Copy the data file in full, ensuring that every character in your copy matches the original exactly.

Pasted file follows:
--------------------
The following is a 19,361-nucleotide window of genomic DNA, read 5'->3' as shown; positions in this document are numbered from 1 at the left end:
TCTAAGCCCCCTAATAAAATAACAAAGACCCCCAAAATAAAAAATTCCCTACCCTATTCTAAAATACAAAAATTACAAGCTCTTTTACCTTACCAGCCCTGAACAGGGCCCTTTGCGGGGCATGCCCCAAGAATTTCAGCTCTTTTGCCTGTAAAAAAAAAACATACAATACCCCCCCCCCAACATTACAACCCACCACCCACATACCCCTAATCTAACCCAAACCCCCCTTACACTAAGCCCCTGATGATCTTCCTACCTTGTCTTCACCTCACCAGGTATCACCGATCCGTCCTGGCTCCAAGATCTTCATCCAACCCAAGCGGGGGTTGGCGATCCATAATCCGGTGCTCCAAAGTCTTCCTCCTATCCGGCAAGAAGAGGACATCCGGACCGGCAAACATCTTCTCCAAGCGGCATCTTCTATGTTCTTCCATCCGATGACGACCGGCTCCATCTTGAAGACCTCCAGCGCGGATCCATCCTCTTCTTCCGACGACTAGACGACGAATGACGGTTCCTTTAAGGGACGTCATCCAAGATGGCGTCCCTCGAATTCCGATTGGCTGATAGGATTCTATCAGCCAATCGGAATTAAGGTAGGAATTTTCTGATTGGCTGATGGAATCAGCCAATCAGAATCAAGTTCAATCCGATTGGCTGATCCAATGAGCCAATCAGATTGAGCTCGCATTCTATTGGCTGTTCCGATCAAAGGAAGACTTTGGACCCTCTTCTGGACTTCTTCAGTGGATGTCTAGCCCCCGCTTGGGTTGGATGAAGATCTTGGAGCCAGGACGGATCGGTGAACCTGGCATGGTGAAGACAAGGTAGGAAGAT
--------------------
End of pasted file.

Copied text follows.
The following is a 19,361-nucleotide window of genomic DNA, read 5'->3' as shown; positions in this document are numbered from 1 at the left end:
TCTAAGCCCCCTAATAAAATAACAAAGACCCCCAAAATAAAAAATTCCCTACCCTATTCTAAAATACAAAAATTACAAGCTCTTTTACCTTACCAGCCCTGAACAGGGCCCTTTGCGGGGCATGCCCCAAGAATTTCAGCTCTTTTGCCTGTAAAAAAAAAACATACAATACCCCCCCCCCAACATTACAACCCACCACCCACATACCCCTAATCTAACCCAAACCCCCCTTACACTAAGCCCCTGATGATCTTCCTACCTTGTCTTCACCTCACCAGGTATCACCGATCCGTCCTGGCTCCAAGATCTTCATCCAACCCAAGCGGGGGTTGGCGATCCATAATCCGGTGCTCCAAAGTCTTCCTCCTATCCGGCAAGAAGAGGACATCCGGACCGGCAAACATCTTCTCCAAGCGGCATCTTCTATGTTCTTCCATCCGATGACGACCGGCTCCATCTTGAAGACCTCCAGCGCGGATCCATCCTCTTCTTCCGACGACTAGACGACGAATGACGGTTCCTTTAAGGGACGTCATCCAAGATGGCGTCCCTCGAATTCCGATTGGCTGATAGGATTCTATCAGCCAATCGGAATTAAGGTAGGAATTTTCTGATTGGCTGATGGAATCAGCCAATCAGAATCAAGTTCAATCCGATTGGCTGATCCAATGAGCCAATCAGATTGAGCTCGCATTCTATTGGCTGTTCCGATCAAAGGAAGACTTTGGACCCTCTTCTGGACTTCTTCAGTGGATGTCTAGCCCCCGCTTGGGTTGGATGAAGATCTTGGAGCCAGGACGGATCGGTGAACCTGGCATGGTGAAGACAAGGTAGGAAGAT